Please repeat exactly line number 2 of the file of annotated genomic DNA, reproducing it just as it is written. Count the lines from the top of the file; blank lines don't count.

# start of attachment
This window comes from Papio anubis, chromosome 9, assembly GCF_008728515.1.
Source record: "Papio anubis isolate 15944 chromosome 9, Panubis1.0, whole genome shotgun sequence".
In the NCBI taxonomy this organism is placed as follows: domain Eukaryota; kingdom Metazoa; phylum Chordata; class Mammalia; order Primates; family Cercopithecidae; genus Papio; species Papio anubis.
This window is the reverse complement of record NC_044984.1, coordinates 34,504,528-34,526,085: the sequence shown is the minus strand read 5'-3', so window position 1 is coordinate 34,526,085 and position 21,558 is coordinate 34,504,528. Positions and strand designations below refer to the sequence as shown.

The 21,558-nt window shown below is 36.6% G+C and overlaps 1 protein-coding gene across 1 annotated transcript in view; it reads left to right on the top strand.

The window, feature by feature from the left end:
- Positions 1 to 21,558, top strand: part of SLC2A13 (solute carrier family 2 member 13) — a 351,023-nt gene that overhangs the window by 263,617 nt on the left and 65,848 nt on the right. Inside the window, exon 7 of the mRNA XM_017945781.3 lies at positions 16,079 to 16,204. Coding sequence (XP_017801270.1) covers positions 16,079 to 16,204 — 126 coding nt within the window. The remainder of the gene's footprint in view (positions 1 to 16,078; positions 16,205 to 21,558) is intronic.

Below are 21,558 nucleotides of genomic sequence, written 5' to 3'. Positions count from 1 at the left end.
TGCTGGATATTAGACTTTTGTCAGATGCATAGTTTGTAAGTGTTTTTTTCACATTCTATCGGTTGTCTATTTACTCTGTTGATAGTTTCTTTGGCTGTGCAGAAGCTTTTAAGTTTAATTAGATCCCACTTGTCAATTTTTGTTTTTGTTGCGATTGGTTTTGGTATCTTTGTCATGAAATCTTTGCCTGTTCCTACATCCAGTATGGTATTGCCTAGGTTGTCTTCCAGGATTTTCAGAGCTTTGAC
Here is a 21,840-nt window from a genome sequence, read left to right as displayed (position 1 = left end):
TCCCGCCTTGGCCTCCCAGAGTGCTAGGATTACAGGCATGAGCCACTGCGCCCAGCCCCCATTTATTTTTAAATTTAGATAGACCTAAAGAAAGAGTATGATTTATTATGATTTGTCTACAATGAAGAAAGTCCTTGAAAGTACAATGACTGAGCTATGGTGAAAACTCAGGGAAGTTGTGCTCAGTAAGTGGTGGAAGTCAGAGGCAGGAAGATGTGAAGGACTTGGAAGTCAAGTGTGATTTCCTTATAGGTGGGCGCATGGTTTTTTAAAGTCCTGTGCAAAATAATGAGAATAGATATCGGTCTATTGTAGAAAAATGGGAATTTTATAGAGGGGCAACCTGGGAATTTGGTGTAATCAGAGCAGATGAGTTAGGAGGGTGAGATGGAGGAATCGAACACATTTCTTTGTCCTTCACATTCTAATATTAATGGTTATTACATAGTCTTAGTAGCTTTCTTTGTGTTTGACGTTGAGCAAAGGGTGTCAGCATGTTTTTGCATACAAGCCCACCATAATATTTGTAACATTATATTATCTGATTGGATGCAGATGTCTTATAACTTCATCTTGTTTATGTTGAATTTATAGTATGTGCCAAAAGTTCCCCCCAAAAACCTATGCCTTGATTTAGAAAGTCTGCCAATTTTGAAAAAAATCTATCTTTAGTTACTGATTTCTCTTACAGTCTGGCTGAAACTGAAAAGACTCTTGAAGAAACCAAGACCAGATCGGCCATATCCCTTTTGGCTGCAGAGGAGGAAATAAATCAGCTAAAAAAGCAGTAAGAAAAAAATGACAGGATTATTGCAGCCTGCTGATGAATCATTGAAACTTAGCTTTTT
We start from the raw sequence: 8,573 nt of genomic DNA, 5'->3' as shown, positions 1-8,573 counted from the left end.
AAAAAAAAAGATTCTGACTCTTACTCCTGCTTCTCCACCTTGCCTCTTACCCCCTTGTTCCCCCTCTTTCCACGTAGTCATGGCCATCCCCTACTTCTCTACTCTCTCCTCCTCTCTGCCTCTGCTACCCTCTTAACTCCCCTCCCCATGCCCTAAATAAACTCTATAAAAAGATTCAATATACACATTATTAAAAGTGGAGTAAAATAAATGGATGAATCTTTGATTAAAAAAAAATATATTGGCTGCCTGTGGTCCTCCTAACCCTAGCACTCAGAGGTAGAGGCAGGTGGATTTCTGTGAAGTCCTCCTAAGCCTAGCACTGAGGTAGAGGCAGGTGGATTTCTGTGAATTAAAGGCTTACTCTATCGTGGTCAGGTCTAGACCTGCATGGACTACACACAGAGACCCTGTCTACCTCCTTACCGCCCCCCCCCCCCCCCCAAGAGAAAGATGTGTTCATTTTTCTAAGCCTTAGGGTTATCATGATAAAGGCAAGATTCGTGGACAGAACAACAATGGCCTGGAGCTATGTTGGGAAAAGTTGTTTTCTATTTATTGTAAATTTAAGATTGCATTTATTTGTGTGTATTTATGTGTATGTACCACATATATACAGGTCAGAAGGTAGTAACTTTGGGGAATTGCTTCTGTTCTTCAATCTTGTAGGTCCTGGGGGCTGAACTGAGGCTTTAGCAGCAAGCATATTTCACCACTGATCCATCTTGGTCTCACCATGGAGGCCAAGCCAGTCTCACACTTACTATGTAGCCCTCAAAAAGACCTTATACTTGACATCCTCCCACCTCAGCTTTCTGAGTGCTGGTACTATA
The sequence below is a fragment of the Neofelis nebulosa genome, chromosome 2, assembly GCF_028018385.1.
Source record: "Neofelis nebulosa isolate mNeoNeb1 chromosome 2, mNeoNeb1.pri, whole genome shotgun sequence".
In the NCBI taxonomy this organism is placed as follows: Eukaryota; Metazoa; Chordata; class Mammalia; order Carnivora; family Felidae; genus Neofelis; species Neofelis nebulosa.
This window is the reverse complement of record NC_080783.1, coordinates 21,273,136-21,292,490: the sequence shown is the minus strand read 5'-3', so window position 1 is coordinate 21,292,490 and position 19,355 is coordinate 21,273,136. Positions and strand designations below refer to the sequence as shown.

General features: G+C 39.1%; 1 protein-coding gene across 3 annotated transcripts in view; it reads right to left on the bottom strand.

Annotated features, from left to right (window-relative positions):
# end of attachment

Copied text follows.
Source record: "Papio anubis isolate 15944 chromosome 9, Panubis1.0, whole genome shotgun sequence".